Interview: Vrindaa Somjit(Meta-2016)

Please state your current major and explain the area of research you are currently involved in. Do
state your past research if any.

I am a graduate student in the Department of Materials Science and Engineering at the Massachusetts Institute of Technology. I am currently working on the computational design of hydrogen permeation barriers for steels used in hydrogen storage and transport infrastructure. Prior research experience includes thermodynamic assessment of Z-phase precipitates formed in steels used in boiler plants and modeling of hardening and recovery phenomena in steels. These were during internships I took up in the summer after my 2nd and 3rd year respectively.

 

What was your motivation behind choosing the masters and doctorate program at MIT? What are the
benefits in pursuing a masters degree before taking up a doctorate?

I simply love studying! And it was during my 3rd-year internship that I realized I loved research and that this was how I wanted to spend my time for the next several years (at least). I am in a direct Ph.D. program, which is a 5-year course. In this sort of a program, students can choose to get a Master’s degree at the end of their 2nd year, and at the end of 5 years, he/she gets the Ph.D. degree. But typically, only a few students get a Master’s degree along the way, since the degree doesn’t really make a difference if you are getting a Ph.D. ultimately. Going for a Master’s program before a doctorate has its pros and cons. If one feels unsure about pursuing a Ph.D., a Master’s program can help make that decision because you will get a taste of research and the level of coursework that graduate school entails during your Master’s program. If you plan on switching fields, a Master’s degree can again help by strengthening your knowledge in the new field through rigorous coursework. Getting a Master’s degree from a good university can help you get into a better university if you decide to study further for a Ph.D. But if you are sure that you want to pursue a Ph.D., and know the field you want to get a Ph.D. in, a Master’s degree doesn’t make a difference on your resume, and it doesn’t really add to your credentials. Moreover, Master’s programs are usually not funded, whereas Ph.D. programs are.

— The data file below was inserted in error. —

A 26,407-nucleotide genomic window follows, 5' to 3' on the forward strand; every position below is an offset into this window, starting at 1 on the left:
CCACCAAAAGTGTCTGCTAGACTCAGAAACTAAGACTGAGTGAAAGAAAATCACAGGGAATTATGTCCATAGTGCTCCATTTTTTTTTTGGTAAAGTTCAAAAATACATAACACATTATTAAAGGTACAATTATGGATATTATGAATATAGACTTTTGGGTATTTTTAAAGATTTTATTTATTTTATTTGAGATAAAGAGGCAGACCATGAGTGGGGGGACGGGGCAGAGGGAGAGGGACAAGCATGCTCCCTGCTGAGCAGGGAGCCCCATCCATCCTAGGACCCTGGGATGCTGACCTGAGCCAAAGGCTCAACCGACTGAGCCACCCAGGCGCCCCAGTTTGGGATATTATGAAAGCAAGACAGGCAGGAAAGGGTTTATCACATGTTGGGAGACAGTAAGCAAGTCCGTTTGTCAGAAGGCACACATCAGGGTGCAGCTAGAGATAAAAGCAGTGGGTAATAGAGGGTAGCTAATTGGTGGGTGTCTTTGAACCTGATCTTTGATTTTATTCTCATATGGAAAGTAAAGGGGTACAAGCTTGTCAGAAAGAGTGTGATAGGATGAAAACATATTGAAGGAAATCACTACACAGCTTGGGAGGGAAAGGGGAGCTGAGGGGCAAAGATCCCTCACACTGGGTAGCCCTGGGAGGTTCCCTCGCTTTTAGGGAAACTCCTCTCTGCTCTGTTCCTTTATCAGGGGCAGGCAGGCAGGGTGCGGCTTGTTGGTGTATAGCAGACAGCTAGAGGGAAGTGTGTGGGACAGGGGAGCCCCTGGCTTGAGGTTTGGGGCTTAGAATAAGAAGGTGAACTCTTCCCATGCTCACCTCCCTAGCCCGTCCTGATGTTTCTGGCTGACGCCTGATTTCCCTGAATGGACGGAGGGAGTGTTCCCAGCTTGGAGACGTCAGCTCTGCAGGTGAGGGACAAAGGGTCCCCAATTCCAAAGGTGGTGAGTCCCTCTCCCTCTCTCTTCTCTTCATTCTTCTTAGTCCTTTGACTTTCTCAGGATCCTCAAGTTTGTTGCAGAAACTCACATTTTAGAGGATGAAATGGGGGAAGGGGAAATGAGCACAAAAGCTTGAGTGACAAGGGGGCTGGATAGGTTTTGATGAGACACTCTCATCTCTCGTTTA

What should students know before taking up research? How should they pursue their career in
research?

Well, I’m only in my second year of graduate studies, so I am figuring this out myself. Research is demanding, it requires patience and persistence. Every statement/claim needs to be justified. It’s not like taking classes, where you learn a set of material, write an exam related to that material (skip some material sometimes) and that’s it, you’re done. You can’t just ‘skip’ something if you don’t like it- you have to sit with it and figure it out. I think one of the biggest things I learnt here is to never be afraid to ask for help.

 

Research is said to be demanding and sometimes people lose belief in it. How do you think, one can
overcome this fear or lack of motivation?

I think having patience helps. Also having friends/family to vent to, share your frustrations and fears with help tremendously. Getting involved in activities outside of research also can help. Colleges here have many resources for students to go to when they are stressed or overwhelmed, like counselors or other graduate students. Anonymity is retained in such interactions as well if the student desires so. One should leverage these resources if need be. While research is going to always be demanding, I think a major reason behind students getting overwhelmed is having an
advisor whose management style is not in line with theirs. Having a good match with the advisor and group is important!